Frequently Asked Questions (FAQs)


Please also see Known Issues

Why are no ROMs provided with PES?

Game files are distributed as ROM files. These are copies of the games which have been extracted from the original game media (e.g. a game cartridge).


Creating and distributing ROM files from copyrighted media is often a breach of copyright. PES is therefore not distributed with any ROM files.

Obtaining a ROM file of a game you already own is also seen as a breach of copyright.

For example, Nintendo’s stance on ROM creation, use and distribution can be found at:

Creating and using a console emulator is not illegal as it does not breach any copyright laws. Using a game that is subject to copyright law with a game emulator is however.

Bluetooth pairing is not working

Please see: Bluetooth Troubleshooting

My Raspberry Pi reports that it is running at over 70C - is this bad?

No. The Raspberry Pi has a thermal cut out of 80C. Unless you are using your Raspberry Pi in a hot environment and have overclocked it significantly (i.e. over 1GHz) then your Raspberry Pi will happily function.

Where does PES get its game information from?

PES downloads game information and cover art from

Which emulator software does PES use?

PES uses the RetroArch engine for running console emulators. The emulators themselves are often referred to as “cores” which are loaded by RetroArch. PES is packaged with Raspberry Pi compiled versions of RetroArch and a number emulators cores as well as standalone versions. A full list can be found in the Acknowledgements

Can I update the operating system?

PES uses Arch Linux.


You can update the software installed under the operating system but it is possible that the emulators may stop working so proceed at your own risk.

To update all packages installed under Arch Linux run:

sudo pacman -Syu

To search for a package:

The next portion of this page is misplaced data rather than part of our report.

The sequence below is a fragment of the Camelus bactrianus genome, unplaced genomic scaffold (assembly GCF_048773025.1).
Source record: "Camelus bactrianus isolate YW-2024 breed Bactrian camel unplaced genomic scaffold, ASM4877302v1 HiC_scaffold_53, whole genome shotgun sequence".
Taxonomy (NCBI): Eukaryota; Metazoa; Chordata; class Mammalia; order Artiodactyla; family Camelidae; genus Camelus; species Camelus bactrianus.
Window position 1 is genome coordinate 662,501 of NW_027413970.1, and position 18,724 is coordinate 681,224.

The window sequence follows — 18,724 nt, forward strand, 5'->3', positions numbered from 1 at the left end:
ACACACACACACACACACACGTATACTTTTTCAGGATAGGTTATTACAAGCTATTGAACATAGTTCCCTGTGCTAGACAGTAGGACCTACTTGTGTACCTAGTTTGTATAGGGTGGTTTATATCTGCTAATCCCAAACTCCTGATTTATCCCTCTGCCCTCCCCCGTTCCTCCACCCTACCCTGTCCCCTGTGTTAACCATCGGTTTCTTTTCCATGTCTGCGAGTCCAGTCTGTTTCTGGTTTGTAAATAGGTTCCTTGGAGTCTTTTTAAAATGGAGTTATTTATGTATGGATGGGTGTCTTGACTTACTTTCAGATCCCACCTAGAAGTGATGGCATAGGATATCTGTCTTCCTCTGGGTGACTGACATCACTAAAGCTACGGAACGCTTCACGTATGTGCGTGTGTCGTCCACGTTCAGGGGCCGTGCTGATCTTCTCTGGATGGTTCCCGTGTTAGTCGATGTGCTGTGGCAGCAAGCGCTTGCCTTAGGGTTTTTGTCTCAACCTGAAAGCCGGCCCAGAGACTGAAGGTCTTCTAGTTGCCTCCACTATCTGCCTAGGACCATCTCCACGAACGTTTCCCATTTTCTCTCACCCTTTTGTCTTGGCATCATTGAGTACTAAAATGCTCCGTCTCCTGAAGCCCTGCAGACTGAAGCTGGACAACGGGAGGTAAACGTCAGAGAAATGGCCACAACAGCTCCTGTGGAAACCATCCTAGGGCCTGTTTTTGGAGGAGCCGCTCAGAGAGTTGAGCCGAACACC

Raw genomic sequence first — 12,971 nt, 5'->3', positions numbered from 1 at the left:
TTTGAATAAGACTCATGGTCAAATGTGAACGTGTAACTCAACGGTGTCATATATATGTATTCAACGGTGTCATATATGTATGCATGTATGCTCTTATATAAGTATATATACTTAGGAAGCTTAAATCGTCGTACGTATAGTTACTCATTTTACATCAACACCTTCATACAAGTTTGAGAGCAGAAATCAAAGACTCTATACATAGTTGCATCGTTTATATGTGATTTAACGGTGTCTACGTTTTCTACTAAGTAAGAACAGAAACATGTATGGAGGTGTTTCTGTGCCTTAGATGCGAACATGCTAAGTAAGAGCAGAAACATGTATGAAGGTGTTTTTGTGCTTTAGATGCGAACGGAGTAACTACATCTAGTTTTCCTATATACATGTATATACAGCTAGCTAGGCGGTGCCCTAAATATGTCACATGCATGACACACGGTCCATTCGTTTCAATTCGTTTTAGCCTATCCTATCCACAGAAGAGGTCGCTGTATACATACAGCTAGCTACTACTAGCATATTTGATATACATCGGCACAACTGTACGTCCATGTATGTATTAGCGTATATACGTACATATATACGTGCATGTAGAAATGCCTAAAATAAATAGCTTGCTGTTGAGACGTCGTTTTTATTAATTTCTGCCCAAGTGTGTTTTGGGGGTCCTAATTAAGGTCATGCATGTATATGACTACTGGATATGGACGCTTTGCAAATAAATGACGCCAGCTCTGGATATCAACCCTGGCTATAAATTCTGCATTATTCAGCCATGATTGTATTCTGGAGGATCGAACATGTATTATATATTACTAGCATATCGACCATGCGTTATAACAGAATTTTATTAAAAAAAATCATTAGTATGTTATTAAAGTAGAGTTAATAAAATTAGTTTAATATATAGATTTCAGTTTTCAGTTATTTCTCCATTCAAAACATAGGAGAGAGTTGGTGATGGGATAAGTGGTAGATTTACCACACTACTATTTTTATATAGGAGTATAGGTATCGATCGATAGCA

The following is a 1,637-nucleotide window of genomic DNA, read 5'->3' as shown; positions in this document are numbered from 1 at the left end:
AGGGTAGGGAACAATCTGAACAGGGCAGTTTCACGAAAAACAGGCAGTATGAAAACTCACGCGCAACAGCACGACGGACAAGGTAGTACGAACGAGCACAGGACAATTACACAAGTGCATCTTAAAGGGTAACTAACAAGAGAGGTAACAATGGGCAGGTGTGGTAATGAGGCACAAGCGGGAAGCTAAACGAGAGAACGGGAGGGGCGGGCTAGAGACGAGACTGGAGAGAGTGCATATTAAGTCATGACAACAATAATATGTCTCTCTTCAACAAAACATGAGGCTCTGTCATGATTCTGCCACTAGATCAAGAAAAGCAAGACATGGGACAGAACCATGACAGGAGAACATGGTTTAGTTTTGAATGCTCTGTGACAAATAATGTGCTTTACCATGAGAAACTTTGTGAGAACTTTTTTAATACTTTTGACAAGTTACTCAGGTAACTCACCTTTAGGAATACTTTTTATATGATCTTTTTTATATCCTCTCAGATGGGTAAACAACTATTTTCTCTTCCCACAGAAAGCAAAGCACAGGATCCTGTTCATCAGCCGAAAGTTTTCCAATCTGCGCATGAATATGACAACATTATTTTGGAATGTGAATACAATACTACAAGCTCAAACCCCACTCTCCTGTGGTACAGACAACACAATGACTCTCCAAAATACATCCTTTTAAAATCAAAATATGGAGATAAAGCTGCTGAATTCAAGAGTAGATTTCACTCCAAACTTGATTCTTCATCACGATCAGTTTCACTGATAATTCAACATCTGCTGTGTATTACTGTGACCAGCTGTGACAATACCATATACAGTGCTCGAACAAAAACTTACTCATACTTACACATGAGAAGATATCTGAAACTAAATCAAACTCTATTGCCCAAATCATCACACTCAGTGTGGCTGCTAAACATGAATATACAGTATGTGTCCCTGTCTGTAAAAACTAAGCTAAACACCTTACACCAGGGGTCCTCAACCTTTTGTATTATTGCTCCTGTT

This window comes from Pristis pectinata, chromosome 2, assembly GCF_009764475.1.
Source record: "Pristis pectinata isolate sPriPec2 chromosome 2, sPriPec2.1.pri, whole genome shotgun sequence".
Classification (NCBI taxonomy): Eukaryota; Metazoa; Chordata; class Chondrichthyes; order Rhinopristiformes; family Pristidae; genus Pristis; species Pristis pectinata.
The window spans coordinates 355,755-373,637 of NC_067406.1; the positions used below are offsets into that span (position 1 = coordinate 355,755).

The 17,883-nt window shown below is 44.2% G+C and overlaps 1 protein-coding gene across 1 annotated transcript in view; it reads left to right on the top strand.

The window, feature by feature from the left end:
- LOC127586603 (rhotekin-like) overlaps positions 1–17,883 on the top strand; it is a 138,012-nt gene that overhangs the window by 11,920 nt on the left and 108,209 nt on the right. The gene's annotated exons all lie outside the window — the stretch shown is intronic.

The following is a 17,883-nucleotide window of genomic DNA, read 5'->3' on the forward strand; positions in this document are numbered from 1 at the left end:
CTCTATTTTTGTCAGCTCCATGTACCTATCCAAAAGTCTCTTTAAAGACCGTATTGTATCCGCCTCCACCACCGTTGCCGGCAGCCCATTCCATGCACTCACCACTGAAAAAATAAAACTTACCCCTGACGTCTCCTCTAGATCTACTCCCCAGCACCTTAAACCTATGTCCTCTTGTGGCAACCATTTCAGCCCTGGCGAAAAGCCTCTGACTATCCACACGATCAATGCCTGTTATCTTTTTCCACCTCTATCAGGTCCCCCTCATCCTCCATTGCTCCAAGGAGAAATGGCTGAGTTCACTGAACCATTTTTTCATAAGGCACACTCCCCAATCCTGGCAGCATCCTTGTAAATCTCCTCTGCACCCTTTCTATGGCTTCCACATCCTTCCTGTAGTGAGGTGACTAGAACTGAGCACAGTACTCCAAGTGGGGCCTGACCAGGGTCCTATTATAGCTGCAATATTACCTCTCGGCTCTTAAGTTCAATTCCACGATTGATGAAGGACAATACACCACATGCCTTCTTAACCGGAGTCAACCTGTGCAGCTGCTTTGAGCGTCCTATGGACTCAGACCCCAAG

sudo pacman -Ss package_name

Install a package:

sudo pacman -S package_name

How can I get the latest version of PES?

The latest version of PES will always be available at:

My Raspberry Pi seems to be interfering with other HDMI-CEC enabled devices connected to my TV?

This is a known issue with some models of the original Raspberry Pi and is out of my control sadly. Some models of Raspberry Pi when disconnected from the mains but still plugged into a HDMI-CEC enabled TV via HDMI can cause other HDMI-CEC devices not to receive HDMI-CEC commands. HDMI-CEC can be known by different names depending on the manufacturer. For example, Samsung refer to such devices as “Anynet+”. If the Raspberry Pi is powered off, but left plugged into the mains the issue will not occur. Alternatively, if you unplug the Raspberry Pi from the mains and also unplug the HDMI cable from the Raspberry Pi the issue will not occur. For more information, please see:


The Raspberry Pi 2/3 do not suffer from this issue.

My Bluetooth adapter will not work with my PlayStation 3 control pads

The QtSixA that is enabled by default in the PES image can be picky when it comes to Bluetooth adapters. If you find your PlayStation 3 control pads will not connect then please try using the Linux Bluez libraries instead: Using Bluez instead of QtSixA

Adding emulator BIOSes